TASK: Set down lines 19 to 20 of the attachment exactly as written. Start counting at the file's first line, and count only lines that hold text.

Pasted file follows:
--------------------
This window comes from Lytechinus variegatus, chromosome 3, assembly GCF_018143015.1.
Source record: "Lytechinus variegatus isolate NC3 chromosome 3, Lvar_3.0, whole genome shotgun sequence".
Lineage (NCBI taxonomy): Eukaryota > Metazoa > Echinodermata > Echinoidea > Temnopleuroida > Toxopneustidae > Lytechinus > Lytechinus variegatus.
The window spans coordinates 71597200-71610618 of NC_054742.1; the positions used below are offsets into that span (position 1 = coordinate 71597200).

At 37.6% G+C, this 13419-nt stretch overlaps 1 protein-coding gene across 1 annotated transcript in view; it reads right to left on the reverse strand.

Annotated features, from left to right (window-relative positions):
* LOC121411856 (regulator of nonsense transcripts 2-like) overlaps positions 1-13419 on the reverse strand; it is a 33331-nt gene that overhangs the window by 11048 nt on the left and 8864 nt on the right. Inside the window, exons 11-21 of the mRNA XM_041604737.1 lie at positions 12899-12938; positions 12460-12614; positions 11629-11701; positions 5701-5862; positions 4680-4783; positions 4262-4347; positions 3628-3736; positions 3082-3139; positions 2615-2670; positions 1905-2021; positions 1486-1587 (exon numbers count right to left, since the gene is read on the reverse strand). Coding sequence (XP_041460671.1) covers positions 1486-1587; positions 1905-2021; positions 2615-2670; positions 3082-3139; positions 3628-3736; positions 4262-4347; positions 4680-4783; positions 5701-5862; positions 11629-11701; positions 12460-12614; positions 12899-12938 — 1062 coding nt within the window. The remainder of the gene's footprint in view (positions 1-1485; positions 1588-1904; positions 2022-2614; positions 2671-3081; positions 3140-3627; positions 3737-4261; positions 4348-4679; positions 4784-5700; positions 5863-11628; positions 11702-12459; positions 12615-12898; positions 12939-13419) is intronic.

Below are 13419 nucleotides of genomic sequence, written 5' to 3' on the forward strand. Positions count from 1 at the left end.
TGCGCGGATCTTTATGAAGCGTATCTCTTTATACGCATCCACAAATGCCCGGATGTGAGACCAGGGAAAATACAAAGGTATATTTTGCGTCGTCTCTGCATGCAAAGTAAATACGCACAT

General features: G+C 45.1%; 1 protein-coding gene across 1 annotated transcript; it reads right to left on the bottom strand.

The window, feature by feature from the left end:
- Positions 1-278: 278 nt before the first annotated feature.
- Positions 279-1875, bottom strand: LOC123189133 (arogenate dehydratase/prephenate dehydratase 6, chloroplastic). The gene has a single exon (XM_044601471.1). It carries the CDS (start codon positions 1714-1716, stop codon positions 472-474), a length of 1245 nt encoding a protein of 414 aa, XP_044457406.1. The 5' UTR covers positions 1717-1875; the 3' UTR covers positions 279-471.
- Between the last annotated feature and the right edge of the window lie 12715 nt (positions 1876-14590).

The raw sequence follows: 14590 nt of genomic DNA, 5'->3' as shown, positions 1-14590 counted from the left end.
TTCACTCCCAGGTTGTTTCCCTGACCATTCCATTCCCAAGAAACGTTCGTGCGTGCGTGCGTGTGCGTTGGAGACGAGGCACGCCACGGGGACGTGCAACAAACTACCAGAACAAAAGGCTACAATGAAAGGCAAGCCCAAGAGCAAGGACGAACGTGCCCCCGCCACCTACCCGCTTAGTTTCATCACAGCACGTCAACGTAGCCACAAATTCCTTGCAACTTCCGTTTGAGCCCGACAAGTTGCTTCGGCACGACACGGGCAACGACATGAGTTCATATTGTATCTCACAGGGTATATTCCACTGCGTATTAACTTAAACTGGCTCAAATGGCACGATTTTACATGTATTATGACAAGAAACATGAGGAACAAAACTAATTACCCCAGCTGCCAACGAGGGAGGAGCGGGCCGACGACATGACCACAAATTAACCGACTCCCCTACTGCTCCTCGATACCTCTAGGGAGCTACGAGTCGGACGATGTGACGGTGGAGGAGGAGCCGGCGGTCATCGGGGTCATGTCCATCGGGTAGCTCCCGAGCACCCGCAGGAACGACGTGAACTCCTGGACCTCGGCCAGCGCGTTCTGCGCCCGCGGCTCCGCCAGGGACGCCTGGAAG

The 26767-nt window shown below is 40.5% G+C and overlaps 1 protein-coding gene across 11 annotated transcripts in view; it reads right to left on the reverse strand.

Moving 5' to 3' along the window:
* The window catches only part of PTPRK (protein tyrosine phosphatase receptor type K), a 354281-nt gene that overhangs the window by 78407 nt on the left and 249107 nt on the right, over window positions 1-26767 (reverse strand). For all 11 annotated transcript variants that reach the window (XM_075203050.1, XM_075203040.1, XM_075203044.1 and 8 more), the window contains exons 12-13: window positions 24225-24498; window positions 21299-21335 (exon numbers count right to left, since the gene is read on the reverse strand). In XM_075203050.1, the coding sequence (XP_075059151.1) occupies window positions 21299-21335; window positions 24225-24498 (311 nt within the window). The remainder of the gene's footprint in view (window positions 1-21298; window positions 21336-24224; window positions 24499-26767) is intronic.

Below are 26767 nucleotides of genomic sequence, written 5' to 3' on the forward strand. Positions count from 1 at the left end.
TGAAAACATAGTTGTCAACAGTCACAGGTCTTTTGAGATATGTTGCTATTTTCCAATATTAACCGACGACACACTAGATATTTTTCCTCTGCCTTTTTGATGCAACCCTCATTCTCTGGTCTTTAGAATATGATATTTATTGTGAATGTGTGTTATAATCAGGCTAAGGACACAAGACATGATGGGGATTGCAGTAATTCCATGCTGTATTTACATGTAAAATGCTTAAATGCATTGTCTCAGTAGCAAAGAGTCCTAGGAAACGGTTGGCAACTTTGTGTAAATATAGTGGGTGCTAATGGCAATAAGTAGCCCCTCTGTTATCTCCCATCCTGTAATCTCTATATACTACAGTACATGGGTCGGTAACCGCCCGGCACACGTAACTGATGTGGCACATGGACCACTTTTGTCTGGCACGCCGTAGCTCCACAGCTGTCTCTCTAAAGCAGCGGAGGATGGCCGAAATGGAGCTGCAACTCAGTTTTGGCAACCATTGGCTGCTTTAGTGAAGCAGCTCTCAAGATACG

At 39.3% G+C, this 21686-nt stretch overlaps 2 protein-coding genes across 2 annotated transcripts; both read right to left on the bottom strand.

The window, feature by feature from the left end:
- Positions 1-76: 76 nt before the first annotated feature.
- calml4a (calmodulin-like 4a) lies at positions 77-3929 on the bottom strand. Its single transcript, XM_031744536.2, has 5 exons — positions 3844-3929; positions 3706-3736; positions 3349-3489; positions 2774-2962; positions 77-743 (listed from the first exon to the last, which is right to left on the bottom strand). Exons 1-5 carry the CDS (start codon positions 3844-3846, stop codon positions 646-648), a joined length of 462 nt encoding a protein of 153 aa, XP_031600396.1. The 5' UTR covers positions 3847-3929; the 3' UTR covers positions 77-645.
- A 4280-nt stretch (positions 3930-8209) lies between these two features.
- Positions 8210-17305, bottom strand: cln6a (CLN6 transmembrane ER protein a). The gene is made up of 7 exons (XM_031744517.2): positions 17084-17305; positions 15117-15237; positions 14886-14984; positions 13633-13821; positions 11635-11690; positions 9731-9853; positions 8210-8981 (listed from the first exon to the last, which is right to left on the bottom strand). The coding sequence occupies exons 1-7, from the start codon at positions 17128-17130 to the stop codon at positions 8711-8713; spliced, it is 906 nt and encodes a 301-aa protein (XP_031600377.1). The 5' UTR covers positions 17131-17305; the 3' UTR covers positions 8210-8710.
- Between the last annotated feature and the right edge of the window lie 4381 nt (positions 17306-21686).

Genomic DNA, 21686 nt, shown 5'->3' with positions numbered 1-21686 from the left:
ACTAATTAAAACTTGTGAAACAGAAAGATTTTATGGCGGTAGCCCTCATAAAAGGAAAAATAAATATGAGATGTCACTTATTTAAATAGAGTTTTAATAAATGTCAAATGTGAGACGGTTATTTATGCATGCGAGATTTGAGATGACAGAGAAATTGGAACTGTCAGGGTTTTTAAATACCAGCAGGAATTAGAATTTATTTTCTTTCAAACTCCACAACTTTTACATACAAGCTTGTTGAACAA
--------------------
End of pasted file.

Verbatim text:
* The window catches only part of PTPRK (protein tyrosine phosphatase receptor type K), a 354281-nt gene that overhangs the window by 78407 nt on the left and 249107 nt on the right, over window positions 1-26767 (reverse strand). For all 11 annotated transcript variants that reach the window (XM_075203050.1, XM_075203040.1, XM_075203044.1 and 8 more), the window contains exons 12-13: window positions 24225-24498; window positions 21299-21335 (exon numbers count right to left, since the gene is read on the reverse strand). In XM_075203050.1, the coding sequence (XP_075059151.1) occupies window positions 21299-21335; window positions 24225-24498 (311 nt within the window). The remainder of the gene's footprint in view (window positions 1-21298; window positions 21336-24224; window positions 24499-26767) is intronic.

Below are 26767 nucleotides of genomic sequence, written 5' to 3' on the forward strand. Positions count from 1 at the left end.